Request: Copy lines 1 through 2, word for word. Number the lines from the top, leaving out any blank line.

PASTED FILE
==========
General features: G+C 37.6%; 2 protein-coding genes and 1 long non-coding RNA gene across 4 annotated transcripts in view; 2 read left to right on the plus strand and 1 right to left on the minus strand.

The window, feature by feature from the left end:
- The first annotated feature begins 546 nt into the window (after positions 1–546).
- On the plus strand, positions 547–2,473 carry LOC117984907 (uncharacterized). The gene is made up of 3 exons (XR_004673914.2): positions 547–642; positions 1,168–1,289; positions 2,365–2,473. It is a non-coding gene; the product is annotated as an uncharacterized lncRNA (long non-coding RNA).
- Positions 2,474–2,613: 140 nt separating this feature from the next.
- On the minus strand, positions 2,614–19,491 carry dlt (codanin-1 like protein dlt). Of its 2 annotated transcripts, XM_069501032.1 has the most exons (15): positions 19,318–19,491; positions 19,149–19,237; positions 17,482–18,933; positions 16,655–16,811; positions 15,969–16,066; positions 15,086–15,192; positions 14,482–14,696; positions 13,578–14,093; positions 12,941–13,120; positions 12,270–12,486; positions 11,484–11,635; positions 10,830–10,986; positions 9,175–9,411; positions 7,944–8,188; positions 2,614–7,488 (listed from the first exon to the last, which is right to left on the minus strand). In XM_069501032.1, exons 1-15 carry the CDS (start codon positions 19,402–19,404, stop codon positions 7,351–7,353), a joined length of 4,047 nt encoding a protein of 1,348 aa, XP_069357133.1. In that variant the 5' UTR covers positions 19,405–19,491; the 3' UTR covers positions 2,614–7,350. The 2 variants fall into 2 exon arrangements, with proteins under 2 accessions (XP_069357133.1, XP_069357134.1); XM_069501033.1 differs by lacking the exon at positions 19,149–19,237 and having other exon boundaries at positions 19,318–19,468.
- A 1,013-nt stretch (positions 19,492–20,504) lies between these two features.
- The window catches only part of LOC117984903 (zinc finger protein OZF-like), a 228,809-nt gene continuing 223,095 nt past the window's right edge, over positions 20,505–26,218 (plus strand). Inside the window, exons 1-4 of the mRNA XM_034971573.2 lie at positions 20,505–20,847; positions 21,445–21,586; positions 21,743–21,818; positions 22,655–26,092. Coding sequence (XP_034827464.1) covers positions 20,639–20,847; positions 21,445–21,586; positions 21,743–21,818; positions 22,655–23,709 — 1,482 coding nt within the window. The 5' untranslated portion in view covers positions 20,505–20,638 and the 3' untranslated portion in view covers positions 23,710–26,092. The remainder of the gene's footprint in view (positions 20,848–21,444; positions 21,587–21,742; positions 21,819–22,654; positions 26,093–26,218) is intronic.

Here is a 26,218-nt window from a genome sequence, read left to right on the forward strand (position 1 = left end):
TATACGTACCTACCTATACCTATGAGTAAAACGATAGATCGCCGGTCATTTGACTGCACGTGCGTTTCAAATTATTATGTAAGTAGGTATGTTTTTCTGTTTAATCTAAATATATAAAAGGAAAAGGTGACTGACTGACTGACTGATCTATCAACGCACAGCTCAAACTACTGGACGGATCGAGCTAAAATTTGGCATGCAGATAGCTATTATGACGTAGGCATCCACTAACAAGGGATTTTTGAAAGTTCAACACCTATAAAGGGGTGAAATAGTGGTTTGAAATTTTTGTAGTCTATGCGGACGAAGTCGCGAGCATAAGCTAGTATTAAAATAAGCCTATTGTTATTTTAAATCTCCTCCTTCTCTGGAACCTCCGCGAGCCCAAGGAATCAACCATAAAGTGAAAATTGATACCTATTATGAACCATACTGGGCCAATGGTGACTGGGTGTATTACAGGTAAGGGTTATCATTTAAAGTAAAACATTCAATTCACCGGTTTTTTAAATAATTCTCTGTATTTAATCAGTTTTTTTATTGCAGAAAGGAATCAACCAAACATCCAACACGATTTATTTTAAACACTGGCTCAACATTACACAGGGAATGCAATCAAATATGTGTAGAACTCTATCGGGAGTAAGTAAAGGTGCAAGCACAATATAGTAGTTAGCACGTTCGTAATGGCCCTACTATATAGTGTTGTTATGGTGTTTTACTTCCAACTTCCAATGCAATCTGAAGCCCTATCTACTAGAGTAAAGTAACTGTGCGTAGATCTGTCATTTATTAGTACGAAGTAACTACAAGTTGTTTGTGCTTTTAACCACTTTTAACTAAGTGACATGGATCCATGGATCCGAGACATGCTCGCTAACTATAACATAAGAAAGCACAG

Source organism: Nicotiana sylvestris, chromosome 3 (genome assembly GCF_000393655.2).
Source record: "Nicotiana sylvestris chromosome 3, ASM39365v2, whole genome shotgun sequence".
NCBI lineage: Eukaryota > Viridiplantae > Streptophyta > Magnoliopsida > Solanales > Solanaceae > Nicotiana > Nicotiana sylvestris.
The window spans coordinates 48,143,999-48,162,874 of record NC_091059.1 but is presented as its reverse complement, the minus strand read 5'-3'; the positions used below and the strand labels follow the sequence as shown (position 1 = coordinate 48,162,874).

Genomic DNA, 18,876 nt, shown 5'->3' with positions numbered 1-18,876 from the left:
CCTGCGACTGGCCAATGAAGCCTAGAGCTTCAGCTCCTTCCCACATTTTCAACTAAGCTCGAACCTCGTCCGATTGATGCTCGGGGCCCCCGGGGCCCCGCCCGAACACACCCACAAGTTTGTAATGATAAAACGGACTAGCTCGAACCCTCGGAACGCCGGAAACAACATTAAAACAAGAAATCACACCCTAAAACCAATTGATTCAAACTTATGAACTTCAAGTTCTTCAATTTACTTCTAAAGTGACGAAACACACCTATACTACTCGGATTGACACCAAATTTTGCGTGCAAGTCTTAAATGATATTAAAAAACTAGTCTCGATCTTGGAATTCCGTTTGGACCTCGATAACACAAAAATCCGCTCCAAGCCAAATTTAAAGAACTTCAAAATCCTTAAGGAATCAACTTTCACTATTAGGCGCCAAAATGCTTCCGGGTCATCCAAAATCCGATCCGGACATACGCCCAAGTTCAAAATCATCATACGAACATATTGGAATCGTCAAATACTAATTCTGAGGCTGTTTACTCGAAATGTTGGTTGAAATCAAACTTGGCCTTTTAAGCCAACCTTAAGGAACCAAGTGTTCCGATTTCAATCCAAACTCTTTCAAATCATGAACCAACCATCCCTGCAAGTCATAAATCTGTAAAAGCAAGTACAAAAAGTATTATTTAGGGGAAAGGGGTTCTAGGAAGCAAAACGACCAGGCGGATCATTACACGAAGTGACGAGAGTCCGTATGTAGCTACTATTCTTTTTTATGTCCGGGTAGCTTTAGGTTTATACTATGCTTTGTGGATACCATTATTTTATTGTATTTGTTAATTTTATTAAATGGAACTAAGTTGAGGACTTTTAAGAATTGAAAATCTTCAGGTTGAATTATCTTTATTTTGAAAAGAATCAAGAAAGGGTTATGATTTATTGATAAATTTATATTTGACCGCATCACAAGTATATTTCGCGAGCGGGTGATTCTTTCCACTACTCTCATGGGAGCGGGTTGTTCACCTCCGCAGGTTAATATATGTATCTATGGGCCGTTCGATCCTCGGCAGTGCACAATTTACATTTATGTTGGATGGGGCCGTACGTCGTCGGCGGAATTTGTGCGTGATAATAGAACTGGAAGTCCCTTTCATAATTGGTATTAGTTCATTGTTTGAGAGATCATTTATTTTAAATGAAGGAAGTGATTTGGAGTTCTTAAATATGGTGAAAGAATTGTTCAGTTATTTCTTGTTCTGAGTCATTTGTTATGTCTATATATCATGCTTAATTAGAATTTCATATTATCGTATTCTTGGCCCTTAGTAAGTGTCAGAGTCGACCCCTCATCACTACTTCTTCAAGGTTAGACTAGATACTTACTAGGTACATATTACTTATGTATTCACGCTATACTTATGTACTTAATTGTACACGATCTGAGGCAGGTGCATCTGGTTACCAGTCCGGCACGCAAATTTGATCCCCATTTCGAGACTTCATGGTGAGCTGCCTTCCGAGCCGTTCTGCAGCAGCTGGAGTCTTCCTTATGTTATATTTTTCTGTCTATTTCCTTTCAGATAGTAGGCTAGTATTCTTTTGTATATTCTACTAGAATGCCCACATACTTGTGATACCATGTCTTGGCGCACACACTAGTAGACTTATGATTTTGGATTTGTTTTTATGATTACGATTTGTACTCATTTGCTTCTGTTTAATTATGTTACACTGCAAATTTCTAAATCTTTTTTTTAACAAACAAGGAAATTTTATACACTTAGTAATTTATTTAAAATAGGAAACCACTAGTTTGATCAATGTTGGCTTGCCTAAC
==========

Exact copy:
General features: G+C 37.6%; 2 protein-coding genes and 1 long non-coding RNA gene across 4 annotated transcripts in view; 2 read left to right on the plus strand and 1 right to left on the minus strand.

The window, feature by feature from the left end: